By forceps, epilation of hair from areas of active infection.
Scrapings of crust, hair and scale using a scalpel blade.
Using either of these procedures the material obtained is collected in a paper envelope, sealed and labeled for transmission to the laboratory.
If culture is contemplated, swabbing the area with 70% alcohol prior to collection of material may reduce contaminants in the specimen.
Direct microscopy: Microscopic examination reveals the constituents of the fungi on the skin and hair fragments
Culture: definite diagnosis of the species of fungus requires the use of culture techniques. Culture mediums are Sabouraud’s agar, mycobiotic agar and dermatophyte test medium (DTM). In order to arrive at a conclusive answer culture time may need to be extended for as long as three weeks.
The ringworm fungus produces spores that are resistant to ordinary cleaning, and need heavy disinfection to clear them.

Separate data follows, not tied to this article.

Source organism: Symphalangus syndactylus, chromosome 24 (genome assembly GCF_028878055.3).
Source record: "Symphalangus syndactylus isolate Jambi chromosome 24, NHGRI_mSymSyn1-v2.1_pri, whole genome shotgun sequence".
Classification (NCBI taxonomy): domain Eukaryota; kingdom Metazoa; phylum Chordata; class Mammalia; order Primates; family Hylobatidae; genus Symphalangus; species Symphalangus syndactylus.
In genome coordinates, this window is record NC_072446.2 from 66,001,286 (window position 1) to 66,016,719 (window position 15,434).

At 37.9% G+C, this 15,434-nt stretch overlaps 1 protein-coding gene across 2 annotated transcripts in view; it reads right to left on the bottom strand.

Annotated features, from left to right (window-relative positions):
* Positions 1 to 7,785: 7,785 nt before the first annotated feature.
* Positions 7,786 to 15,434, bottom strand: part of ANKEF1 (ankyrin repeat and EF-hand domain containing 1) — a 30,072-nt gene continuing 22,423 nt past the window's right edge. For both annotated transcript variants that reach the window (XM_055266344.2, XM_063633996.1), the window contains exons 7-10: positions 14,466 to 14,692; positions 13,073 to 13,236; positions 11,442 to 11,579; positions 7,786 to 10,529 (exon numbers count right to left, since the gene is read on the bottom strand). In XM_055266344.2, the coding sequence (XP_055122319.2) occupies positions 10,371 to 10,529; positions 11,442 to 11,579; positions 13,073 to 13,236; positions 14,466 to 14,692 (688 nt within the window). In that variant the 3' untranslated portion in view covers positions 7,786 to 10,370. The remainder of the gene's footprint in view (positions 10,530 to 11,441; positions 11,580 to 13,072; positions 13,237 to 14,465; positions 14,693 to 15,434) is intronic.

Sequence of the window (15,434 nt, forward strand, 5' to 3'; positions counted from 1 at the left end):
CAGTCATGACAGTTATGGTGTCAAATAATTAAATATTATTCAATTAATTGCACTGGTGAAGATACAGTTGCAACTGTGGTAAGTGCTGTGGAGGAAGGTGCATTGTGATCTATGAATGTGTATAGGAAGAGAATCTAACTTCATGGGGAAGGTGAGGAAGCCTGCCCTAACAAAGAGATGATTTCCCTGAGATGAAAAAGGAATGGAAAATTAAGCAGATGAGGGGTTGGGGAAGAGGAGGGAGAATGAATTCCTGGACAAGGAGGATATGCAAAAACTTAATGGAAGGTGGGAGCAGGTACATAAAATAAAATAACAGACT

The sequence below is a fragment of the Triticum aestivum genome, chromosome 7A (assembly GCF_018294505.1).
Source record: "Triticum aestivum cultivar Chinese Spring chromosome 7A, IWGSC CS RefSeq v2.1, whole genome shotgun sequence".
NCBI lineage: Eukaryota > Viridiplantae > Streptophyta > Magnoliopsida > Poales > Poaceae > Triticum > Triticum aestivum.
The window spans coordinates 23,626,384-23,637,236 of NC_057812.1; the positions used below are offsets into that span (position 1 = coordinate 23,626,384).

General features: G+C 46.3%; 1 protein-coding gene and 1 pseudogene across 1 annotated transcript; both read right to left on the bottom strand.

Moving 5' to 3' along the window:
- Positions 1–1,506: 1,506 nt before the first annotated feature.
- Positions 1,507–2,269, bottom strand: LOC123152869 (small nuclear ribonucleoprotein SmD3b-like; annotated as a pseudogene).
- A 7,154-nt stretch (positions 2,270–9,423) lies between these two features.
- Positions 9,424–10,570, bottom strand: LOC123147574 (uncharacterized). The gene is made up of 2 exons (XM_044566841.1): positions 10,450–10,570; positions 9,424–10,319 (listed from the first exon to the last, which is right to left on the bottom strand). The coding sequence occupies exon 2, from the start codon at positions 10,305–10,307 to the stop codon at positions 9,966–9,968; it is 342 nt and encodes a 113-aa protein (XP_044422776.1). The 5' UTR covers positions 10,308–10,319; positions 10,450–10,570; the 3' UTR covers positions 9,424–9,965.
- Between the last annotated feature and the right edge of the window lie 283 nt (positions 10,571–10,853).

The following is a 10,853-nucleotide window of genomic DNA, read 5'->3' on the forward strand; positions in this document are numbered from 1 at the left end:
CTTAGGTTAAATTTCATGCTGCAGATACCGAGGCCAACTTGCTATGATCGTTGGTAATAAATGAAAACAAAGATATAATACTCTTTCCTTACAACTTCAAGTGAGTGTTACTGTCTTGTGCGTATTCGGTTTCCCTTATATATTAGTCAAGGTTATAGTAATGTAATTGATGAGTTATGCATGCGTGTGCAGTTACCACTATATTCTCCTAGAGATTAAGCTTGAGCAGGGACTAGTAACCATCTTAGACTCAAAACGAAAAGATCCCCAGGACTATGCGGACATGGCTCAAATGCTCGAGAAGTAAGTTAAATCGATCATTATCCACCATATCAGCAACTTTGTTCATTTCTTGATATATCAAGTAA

They last over a year so can be present long after the infection in the animals have gone, and even after the animals themselves have gone.
Farm premises must be disinfected between batches of calves and wooden surfaces treated with creosote ( tar-based wood paint)
Animals should be handled with gloves.
Bought-in calves or other animals should be screened for skin lesions on arrival and separated and treated until all lesions have gone. Spores may still be present.
Potentially in-contact animals should be vaccinated since spread is likely on subsequent mixing.
Prophylaxis is by vaccination and environmental disinfection. Disinfectants require high concentrations of chlorine, up to 4%.
Treatment of ringworm in cattle faces two major obstacles:
The difficulty of eliminating the organism from the environment.
The number of animals that need to be treated.
Only one product is available containing Enilconazole.
- A member of the conazole family
- Needs 2 or 3 weekly applications
- Kills the surface infection but not very sporicidal
- Applied as an emulsified wash
- Penetrates into hair follicles, but unable to do so if a lot of surface encrustation exists that prevents soaking of the deep follicles